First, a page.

Boyd County Commonwealth’s Attorney David Justice is proposing a state law he thinks will make it more difficult for thieves to dispose of their stolen property at pawn shops. While we do not pretend to be experts on how pawn shops operate, the proposals of the county’s chief prosecutor sound promising and deserve serious consideration by the Kentucky General Assembly.
Under current state law, pawnbrokers in Kentucky are required to hold jewelry and other goods received for 90 days. That restriction does not apply, however, if the pawn shops purchase the items instead of using the property as collateral on loans. In that case, the pawnbroker has no obligation to return the property upon repayment of the loan as no money was borrowed. The transaction is treated as a sale.
“Therein lies the problem,” Justice said.
When personal items are reported stolen, pawn shops are often the first place police look. Pawnbrokers must upload details about each item received and the customer to LeadsOnline, a website frequented by police investigators.
“If the stolen item was pawned, it’s usually still there,” Justice said. “But when pawn shops buy an item, like gold jewelry, they don’t have to hold it. They can just pound it up into gold and send it off to the broker, and there’s no chance the victim will get it back.”
Small-town pawn shops, like the five in Ashland, have long engaged in a symbiotic relationship with the community. The businesses offer local residents a chance to secure a loan by using personal items as collateral. Justice said pawn shops provide a service for people, especially the poor.
But in impoverished regions like central Appalachia, where drug addiction is rampant and can lead to desperation, some residents resort to theft. Stolen goods sometimes appear in pawn shops a day after the crime is committed.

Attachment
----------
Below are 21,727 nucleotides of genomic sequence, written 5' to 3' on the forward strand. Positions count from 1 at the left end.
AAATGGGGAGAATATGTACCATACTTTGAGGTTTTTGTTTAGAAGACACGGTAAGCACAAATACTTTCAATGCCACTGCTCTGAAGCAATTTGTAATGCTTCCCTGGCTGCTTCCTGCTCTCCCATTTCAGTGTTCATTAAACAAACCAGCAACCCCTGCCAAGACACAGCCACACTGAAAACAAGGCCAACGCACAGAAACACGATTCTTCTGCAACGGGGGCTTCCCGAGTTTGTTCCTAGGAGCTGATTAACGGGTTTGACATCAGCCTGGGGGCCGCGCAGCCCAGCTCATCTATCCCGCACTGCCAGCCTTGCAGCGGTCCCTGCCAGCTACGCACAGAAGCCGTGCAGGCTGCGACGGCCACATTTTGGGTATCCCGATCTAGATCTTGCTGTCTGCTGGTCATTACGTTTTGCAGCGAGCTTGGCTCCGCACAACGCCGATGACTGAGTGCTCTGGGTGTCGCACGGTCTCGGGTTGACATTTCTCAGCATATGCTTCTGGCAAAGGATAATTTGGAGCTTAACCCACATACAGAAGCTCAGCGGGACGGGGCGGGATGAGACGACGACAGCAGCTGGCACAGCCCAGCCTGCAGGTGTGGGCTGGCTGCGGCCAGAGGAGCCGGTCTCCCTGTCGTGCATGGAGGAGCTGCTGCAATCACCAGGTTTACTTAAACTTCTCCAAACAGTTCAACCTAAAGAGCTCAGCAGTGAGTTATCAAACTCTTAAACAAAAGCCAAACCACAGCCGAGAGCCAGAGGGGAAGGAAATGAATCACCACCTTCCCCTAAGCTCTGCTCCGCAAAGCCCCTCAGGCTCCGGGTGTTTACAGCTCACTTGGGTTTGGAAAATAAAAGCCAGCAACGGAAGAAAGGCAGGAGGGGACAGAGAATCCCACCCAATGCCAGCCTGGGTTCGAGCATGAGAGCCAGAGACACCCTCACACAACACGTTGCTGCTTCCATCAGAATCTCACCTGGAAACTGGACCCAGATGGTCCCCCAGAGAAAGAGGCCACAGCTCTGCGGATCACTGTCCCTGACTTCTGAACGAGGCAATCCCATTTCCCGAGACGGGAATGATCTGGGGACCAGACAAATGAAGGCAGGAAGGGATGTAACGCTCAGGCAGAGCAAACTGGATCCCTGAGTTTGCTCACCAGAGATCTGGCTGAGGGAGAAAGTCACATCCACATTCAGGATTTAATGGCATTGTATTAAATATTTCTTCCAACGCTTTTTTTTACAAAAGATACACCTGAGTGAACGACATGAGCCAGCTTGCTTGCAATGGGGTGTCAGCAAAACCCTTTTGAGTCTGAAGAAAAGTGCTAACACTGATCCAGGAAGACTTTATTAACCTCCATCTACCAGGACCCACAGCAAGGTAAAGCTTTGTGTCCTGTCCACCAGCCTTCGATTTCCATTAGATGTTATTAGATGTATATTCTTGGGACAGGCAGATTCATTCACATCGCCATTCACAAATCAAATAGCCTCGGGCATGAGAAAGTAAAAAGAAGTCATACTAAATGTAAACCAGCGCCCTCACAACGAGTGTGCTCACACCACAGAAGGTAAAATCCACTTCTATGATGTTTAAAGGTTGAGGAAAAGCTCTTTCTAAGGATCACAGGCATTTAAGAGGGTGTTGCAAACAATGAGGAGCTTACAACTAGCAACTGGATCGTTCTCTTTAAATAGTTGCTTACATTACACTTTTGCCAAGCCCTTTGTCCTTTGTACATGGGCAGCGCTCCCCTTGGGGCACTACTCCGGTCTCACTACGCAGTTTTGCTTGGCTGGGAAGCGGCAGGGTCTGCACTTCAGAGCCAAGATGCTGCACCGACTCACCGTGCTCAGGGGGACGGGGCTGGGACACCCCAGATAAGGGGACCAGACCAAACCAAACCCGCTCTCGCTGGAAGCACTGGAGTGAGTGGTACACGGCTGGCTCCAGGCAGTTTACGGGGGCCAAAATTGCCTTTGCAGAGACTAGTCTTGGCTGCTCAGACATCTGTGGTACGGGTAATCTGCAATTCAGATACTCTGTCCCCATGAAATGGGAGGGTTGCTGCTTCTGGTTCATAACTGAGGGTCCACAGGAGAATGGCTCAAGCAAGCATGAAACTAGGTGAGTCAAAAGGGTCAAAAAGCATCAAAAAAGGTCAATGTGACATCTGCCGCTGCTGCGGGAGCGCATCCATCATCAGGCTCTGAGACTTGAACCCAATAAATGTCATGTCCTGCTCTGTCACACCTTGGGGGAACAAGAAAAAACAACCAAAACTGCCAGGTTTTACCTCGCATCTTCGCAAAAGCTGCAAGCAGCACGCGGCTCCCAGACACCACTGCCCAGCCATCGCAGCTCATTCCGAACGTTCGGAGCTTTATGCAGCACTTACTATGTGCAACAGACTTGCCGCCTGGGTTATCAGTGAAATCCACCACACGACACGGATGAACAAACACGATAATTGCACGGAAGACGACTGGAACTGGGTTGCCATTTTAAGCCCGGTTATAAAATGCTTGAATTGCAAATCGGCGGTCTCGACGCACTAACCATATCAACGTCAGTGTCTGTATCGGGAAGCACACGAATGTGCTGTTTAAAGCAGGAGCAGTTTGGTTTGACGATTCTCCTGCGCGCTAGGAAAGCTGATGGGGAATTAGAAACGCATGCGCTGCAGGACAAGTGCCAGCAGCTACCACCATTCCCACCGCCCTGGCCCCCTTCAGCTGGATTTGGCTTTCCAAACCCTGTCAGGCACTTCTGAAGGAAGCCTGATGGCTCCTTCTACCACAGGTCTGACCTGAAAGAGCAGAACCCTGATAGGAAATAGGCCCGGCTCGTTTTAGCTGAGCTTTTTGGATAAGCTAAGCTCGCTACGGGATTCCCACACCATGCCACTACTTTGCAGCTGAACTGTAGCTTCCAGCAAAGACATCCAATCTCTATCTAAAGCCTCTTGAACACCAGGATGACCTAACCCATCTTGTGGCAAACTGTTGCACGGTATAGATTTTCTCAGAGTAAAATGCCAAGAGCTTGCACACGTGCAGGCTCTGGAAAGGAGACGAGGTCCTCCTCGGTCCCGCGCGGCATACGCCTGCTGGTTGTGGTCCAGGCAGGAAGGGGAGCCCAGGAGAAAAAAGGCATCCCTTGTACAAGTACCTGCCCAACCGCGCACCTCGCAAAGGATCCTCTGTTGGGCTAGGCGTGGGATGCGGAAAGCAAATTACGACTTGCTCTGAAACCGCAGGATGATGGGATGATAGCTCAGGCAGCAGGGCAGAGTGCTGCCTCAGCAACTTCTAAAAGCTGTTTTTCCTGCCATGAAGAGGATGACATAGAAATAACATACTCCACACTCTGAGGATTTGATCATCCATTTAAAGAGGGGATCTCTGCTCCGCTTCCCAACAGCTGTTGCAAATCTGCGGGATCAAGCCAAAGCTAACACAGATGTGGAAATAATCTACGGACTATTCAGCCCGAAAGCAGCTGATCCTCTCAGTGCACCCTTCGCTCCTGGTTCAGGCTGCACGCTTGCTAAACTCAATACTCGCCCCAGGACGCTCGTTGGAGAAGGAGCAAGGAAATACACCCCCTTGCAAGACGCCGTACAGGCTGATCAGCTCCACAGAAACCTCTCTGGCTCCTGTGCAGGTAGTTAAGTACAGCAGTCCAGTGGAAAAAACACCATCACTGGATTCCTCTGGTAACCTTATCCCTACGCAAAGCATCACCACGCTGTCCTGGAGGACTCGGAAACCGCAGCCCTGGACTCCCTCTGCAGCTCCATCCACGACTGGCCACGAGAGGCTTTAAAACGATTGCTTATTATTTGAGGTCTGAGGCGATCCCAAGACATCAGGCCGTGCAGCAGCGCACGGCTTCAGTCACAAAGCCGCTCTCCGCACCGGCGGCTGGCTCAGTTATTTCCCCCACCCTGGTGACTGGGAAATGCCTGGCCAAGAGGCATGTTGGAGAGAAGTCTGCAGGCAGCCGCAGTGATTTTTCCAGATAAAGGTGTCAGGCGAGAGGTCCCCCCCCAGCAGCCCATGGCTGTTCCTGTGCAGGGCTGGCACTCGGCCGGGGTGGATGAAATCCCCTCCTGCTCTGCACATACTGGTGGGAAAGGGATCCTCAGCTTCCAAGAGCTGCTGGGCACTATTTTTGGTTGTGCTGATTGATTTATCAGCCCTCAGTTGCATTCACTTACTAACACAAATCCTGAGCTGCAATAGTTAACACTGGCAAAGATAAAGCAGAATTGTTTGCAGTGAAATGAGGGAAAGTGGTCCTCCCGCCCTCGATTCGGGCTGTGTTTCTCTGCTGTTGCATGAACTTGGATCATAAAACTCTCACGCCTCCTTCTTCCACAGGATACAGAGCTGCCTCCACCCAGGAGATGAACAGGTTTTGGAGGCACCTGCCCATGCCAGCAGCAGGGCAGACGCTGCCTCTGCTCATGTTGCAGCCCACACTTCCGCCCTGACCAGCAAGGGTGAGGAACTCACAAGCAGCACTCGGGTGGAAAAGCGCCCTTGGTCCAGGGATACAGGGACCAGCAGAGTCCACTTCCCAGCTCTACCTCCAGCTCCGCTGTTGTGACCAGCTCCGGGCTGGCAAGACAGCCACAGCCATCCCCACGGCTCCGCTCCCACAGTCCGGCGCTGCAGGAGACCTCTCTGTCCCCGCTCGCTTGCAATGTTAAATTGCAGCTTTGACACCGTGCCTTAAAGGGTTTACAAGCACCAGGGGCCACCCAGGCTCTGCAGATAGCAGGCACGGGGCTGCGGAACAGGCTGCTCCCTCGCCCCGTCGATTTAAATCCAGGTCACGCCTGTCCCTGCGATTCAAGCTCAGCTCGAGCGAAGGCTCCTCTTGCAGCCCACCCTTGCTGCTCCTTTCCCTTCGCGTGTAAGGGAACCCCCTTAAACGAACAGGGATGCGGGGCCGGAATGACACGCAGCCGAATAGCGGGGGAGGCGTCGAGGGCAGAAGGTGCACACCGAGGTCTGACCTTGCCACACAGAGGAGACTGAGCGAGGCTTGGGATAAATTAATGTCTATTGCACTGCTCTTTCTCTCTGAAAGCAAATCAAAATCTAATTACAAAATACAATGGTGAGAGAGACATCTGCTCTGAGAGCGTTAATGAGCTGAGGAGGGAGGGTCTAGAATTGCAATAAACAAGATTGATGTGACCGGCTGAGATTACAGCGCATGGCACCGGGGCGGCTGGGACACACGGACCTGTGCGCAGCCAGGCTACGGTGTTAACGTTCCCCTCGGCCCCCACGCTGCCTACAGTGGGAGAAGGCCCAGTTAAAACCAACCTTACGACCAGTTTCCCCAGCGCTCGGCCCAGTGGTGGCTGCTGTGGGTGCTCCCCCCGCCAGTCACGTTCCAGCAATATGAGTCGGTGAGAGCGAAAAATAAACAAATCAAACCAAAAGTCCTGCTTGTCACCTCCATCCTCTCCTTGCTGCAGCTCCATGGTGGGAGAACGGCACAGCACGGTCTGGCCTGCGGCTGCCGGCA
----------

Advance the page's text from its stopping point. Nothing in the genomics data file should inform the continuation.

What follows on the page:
Jewelry is easily the most common items stolen and taken to pawn shops.
Justice said he’s worked “hundreds” of cases involving addicts who have stolen from family members, churches and stores before selling the items of high value to flea markets and pawn shops.
“What happens too often is when stolen jewelry is taken at a pawn shop, thieves don’t usually pawn it, they sell it,” Justice said.
Cher Kiser, general manager of Tri- State Pawn & Jewelry in Ashland, said the frequency at which the shop inadvertently buys or pawns stolen items varies.
“It goes in phases,” Kiser said. “Sometimes, police officers might call us about a stolen item two or three times in one week. But if a crime happens on Sunday and (the suspect) pawns it here on Monday, the police will usually find it on LeadsOnline.”
Tri-State Pawn buys, sells and pawns items rapidly. The business also owns three stores in West Virginia. When it relates to receiving gold or gold jewelry, Kiser said the Ashland shop often abides by the same 10-day holding policy its stores in West Virginia are required to follow.
Justice said that policy isn’t always practiced by any of the pawn shops in Ashland, because there’s no law to enforce it. The lack of state law or ordinance means pawn shops and victims of theft face a challenge when it comes to locating stolen property.
“All five pawn shops in Ashland operate honorably. But everyone knows we have a drug problem in this county. People become so dependent, they’ll beg, borrow or steal,” Justice said.
Once pawnbrokers in Kentucky buy an item, like gold jewelry, they can legally ship the item to a third party for resale immediately.
In the pawn shop business, gold is a valuable asset.
“Some days I hold gold for a day, other times I might have it for a week or two,” Dennis Cade, owner of D & D Pawn and Jewelry, said. “If the gold has diamonds in it, I can either take them out or pay a refinery to take them out first.”
Justice suggested a rule to require pawn shops to hold jewelry for 14 to 30 days. Kiser and Cade said their businesses would be in favor of stricter regulation.
Whether it’s passed on a state level or as a city ordinance, “it would be a great service for the citizens of this community,” Justice said. “It’s an issue that could be easily remedied.”
A law on any level will have some value, but to be most effective, the changes proposed by Justice need to be approved by the General Assembly and not just by a city council or fiscal court.
Justice must first convince a legislator to sponsor a bill containing the changes he proposes. That’s the first step in turning a good idea into a law.
The (Ashland) Daily Independent